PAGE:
Avatar 2 sweeps major VFX awards: 'They are not faceless practitioners'

James Cameroon's sensation 'Avatar: The Way of Water,' secured nine awards in total.
Ameya Paleja
Screenshot from 'Avatar: The Way of Water,' official trailer.
Screenshot from 'Avatar: The Way of Water,' official trailer.


The Visual Effects Society (VES) Awards 2023 were held recently and saw James Cameroon's Avatar: The Way of Water sweep nine awards.

What is a bigger win for professionals engaged in the visual effects (VFX) industry is the announcement of a new category, New Emerging Technology.

"This cannot be the model to get the most and the best out of such talented artists," said former executive director of VES, Eric Roth, during the award ceremony, while referring to challenges faced by VFX artists.

"For those that don't understand this. They are not faceless practitioners. They are your greatest asset."

Roth said while thanking the audience full of visual artists applauding his 19 years of service to the VFX community, "you are part of an organization powered by volunteers doing the most extraordinary things in the most extraordinary ways."

"Isn't there some way we can tweak the business model?" he asked.

Founded in 1997, the VES is an organization that represents people engaged in the VFX industry. This includes not only the artists and animators but also technologists, studio makers, marketing specialists, as well as producers of films, music videos, and video games.

With VFX now becoming a routine part of most productions, the competition for these awards is getting intense. But so are ways how the technology can be improved, giving more scope for innovation.

Recognizing Emerging Tech

In a movie like Avatar which is filled with excellent VFX, it is hard to single out features that made it look good and believable. However, the jury team at VES slotted the various aspects of the VFX into different categories, and unsurprisingly, Avatar got nominated in most of them.

James Cameroon's sequel movie not only broke the record of 11 nominations that the first movie had created, but it also beat the previous best record of 13 nominations that was claimed by The Mandalorian in 2021.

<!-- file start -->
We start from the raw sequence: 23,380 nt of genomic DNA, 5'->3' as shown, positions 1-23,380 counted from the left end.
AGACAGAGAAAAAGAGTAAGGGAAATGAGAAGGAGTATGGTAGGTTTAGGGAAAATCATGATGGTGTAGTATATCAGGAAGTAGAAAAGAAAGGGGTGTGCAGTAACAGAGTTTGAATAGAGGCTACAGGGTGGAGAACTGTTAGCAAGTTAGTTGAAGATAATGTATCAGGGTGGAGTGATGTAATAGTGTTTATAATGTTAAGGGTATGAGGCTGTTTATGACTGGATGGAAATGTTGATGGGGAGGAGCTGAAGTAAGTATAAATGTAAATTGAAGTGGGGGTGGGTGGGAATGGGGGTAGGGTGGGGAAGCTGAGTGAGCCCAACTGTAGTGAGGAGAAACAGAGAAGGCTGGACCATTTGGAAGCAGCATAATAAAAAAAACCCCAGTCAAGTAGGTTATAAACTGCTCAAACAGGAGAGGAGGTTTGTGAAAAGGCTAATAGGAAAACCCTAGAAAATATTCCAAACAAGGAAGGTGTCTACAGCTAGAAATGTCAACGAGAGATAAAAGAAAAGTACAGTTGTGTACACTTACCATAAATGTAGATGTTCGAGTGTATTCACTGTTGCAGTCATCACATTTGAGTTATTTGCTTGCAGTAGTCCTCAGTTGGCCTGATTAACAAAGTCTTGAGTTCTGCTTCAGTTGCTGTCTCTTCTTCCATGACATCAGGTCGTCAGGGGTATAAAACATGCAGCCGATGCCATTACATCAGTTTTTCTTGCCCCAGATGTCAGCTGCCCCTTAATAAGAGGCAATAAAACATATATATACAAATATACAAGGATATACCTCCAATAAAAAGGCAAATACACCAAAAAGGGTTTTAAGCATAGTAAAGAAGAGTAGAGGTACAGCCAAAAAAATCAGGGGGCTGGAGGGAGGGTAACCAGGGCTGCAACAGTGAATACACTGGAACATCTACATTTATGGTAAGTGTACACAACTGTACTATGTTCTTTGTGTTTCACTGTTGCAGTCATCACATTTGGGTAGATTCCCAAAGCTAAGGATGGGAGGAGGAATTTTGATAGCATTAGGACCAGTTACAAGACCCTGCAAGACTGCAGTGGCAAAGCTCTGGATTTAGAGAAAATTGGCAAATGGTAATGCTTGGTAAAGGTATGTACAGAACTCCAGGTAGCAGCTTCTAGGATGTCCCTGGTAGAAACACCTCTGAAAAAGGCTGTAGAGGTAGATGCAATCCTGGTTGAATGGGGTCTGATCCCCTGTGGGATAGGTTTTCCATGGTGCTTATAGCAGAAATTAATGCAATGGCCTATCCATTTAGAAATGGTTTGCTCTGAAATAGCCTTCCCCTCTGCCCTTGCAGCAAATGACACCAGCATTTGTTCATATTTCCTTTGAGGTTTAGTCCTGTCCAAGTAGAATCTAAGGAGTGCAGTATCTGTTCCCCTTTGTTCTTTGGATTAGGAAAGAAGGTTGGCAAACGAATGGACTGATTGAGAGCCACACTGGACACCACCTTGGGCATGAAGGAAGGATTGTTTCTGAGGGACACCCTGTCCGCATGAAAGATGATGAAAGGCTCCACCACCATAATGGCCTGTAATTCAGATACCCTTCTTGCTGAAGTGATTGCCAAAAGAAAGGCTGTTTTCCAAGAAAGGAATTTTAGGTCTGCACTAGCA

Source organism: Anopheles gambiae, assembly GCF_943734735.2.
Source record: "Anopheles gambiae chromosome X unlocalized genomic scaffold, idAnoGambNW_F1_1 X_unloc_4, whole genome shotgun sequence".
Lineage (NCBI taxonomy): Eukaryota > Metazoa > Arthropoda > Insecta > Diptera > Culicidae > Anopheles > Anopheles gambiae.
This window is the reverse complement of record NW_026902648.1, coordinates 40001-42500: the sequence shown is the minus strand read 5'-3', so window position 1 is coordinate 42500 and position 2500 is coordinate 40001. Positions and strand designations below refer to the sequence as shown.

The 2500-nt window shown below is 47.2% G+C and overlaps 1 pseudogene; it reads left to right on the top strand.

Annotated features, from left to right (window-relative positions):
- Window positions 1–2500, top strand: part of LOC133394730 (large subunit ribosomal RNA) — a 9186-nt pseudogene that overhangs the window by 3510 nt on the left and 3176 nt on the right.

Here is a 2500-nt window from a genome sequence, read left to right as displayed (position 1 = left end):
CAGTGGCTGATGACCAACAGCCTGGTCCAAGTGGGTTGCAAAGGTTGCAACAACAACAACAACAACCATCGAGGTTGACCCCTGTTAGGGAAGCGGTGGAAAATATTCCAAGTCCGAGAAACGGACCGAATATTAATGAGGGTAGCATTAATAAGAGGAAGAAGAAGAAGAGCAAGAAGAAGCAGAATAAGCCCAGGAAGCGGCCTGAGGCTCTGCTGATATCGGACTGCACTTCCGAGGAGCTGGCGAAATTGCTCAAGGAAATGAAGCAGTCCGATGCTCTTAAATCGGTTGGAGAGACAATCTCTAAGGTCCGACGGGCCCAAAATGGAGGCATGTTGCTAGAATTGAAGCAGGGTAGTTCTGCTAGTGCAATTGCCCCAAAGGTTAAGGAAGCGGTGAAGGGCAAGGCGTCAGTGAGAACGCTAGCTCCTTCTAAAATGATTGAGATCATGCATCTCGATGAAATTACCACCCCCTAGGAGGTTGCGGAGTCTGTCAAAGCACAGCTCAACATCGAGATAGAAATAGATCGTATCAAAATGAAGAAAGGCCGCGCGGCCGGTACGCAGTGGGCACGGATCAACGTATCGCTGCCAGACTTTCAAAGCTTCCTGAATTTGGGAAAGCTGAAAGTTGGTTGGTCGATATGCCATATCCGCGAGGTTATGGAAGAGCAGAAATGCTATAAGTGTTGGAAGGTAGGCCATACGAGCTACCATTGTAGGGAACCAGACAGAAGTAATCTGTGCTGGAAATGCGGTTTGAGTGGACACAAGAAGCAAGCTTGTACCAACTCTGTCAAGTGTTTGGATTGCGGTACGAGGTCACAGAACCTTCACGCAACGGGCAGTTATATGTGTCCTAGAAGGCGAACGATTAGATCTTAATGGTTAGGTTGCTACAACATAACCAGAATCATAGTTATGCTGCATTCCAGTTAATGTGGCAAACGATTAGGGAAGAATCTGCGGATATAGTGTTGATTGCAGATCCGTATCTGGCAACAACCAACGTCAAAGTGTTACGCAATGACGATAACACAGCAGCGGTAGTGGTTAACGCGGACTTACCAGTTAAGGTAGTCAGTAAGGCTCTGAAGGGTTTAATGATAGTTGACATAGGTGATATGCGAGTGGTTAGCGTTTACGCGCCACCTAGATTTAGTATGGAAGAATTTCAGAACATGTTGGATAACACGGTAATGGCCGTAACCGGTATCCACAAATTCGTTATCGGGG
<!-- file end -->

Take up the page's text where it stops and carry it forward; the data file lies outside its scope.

Every bit of the VFX used in the movie was cutting-edge, whether it was for facial systems or the deep compositing of the graphics that ensures that all elements stay in the place they are supposed to be in. What really won everybody over was the water toolset which made every scene look real, and also won the award for the emerging tech category.

The technology used for the water simulations was developed back in 2017 and refined over the years to be used in the movie. The technologists took into consideration a whole array of factors, such as stress and surface tension and drag forces, and interactions with the surrounding air, to compute how the water molecules would behave in a particular shot.

It is this attention to detail that has gone into the toolset that has allowed characters to emerge from the water with realistic drips from their skin and clothes, as well as the turning of tiny droplets of rain into rivulets on characters' faces when standing in the rain possible.

The award, though, is not just for developing new technology. Guillermo del Toro's Pinocchio was a stop-motion but turned to advanced 3D printing technology for its characters. While it might not have won the award, it clearly showed how older techniques could be modernized and brought into the mainstream again.

The Emerging Tech category hopes to encourage more such innovations in the future and bring us some great VFX in the future.

This piece contains information that appeared in Variety and Hollywood Reporter.

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